Yom Kippur: The Day of Atonement
My first faith community assumed that, though they were not Jews, they could learn from the spiritual wisdom of the Hebrew Day of Atonement. For orthodox adherents, the Day of Atonement is more than 25 hours of abstinence from food, drink, baths, leather footwear, sexual expression, and other items that represent physical need or luxury. Adherents also seek to restore the relationships they have with other people: Yom Kippur is a time of reflection, apology, and course correction. Perhaps most of all, it is a time in which believers are especially aware of being intimately known by God: “For on this day He will forgive you, to purify you, that you be cleansed from all your sins before God” (Leviticus 16:30).
At the end of their pilgrimage to Mecca, the Hajj, Muslims observe Eid al-Adha, the Feast of the Sacrifice. The festival commemorates the challenging story about Abraham and Ishmael (not Isaac in this version of the tale). In this story, Abraham is willing to sacrifice his beloved son and Ishmael is willing to accept his father’s spiritual conviction to the point of submission—an extraordinary instance of trust. And their willingness completes the command.
I recently learned that the Kaaba, the cube-like building that Muslims walk and pray around in Mecca, marks the traditional site where Hagar found a well of water in the desert for herself and for the son she had with Abraham. All these centuries after these stories were first told, believers still journey to the site of that well and draw sustenance for the dry places of their own lives.
The Autumnal Equinox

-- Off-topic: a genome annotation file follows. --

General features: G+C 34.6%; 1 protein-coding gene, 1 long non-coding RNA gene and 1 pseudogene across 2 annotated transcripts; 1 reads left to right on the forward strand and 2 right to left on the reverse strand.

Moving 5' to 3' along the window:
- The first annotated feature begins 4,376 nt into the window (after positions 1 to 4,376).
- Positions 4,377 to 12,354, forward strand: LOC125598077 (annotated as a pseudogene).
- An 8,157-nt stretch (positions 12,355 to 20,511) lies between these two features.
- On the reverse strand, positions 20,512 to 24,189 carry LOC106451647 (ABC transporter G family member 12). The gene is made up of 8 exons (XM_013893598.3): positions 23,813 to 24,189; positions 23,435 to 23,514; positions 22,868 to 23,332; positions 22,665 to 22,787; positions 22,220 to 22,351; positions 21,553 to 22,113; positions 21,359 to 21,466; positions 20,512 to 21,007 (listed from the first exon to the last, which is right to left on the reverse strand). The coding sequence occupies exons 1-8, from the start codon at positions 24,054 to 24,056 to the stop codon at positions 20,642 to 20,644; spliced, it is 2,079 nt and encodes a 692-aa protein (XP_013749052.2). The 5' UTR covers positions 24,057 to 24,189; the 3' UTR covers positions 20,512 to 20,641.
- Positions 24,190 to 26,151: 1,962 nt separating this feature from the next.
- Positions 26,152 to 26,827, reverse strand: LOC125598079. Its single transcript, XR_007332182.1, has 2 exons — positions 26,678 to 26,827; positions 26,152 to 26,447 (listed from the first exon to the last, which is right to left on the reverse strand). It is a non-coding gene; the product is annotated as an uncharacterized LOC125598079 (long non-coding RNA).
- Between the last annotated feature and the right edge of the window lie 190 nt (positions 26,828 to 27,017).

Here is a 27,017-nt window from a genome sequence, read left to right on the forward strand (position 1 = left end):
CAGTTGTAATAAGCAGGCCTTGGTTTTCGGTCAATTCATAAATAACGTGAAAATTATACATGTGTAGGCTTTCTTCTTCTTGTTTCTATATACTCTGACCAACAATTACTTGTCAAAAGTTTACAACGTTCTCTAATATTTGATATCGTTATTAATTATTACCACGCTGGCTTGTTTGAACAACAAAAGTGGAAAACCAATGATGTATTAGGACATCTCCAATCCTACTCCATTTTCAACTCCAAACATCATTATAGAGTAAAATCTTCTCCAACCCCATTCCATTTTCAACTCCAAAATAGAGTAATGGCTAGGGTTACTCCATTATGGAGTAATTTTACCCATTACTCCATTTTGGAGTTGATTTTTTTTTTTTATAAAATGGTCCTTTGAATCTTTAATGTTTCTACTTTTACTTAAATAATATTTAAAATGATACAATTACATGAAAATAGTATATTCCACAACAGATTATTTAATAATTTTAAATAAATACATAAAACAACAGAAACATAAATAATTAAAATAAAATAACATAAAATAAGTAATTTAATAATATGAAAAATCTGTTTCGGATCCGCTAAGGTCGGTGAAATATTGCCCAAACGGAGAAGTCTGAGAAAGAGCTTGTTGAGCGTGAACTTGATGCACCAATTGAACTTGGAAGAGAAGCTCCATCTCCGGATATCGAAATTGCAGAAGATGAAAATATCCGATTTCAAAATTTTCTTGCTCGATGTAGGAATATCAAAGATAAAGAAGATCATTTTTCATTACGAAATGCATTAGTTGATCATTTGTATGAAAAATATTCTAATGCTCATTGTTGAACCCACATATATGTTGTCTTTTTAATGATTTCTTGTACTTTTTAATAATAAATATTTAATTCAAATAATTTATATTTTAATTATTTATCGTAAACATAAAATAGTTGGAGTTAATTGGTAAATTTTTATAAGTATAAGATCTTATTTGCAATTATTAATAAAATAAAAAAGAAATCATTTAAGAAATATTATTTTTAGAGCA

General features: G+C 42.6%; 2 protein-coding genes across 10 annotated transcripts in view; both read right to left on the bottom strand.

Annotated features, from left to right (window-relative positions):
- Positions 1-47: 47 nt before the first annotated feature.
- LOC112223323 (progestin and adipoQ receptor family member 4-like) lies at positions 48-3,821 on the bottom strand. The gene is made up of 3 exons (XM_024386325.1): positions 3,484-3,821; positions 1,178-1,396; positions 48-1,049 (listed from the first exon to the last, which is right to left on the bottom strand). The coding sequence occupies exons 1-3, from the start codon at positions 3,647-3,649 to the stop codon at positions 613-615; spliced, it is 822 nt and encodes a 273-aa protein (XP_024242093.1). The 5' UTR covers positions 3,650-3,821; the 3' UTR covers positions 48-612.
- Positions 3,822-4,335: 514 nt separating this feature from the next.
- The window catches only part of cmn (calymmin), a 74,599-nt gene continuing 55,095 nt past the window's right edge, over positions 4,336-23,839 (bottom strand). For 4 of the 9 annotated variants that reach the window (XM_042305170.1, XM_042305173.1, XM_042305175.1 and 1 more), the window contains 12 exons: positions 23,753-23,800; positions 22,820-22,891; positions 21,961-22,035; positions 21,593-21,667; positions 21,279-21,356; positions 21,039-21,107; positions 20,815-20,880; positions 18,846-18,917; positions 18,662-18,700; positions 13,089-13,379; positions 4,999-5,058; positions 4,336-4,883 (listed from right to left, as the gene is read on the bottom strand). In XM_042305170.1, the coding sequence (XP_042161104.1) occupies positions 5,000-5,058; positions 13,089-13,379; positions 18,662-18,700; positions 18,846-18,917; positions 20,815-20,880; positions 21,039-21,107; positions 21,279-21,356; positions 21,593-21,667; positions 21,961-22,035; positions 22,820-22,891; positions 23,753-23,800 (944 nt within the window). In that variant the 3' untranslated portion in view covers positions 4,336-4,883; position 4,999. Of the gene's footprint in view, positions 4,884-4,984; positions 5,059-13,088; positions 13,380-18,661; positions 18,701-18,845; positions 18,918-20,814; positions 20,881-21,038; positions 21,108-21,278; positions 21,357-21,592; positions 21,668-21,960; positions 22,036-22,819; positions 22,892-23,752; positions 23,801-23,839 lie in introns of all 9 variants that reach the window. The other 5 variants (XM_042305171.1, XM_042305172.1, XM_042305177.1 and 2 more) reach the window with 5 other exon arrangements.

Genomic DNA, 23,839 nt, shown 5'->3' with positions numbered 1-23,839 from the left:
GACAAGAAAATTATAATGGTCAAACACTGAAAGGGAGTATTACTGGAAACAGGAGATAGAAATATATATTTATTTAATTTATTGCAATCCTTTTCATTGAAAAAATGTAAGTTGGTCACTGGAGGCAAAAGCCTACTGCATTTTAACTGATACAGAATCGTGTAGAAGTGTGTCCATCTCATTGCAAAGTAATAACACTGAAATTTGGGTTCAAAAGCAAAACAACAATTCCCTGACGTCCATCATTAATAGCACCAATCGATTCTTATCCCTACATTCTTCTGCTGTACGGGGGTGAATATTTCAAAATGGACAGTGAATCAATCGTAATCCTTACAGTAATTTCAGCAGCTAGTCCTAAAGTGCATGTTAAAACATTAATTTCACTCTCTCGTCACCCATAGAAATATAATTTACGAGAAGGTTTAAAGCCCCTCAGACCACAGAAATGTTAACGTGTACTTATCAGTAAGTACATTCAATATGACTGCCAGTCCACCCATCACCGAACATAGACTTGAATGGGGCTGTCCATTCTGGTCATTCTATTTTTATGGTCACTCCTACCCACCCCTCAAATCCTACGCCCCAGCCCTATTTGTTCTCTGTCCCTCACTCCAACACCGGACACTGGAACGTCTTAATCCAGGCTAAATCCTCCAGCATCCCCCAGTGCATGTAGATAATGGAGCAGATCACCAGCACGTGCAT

The equinox, the result of the 23.5° tilt in Earth’s axis, is the specific moment when the Sun passes over the equator. Days are shortening, and we’re precisely on the threshold of light and shadow. The equinox is a turning place, a readying place. A new life chapter is ahead, and we have this moment to prepare for it.
Where in your life do you need to turn a corner? Which aspects and experiences do you need to release in order to move forward? As the energy of summer recedes and we open to the resting energy of winter, what other binaries might you acknowledge, engage, and reconcile? Take a few moments in your meditation tonight and over the next few days to honor and release whatever you might need to bring to completion. Remember with love and not regret, and let’s turn this corner together.
On Wednesday, we opened the Unity of Gaithersburg labyrinth to all who came: all of us who needed some quiet time to acknowledge the turning of the Earth, the beginning of the fall season, and the continuing transformation of our lives prayed, meditated, and walked together.
Many thanks to Jim McGalliard and Joe and Peggy Gentile for providing leadership and meditative music during this time.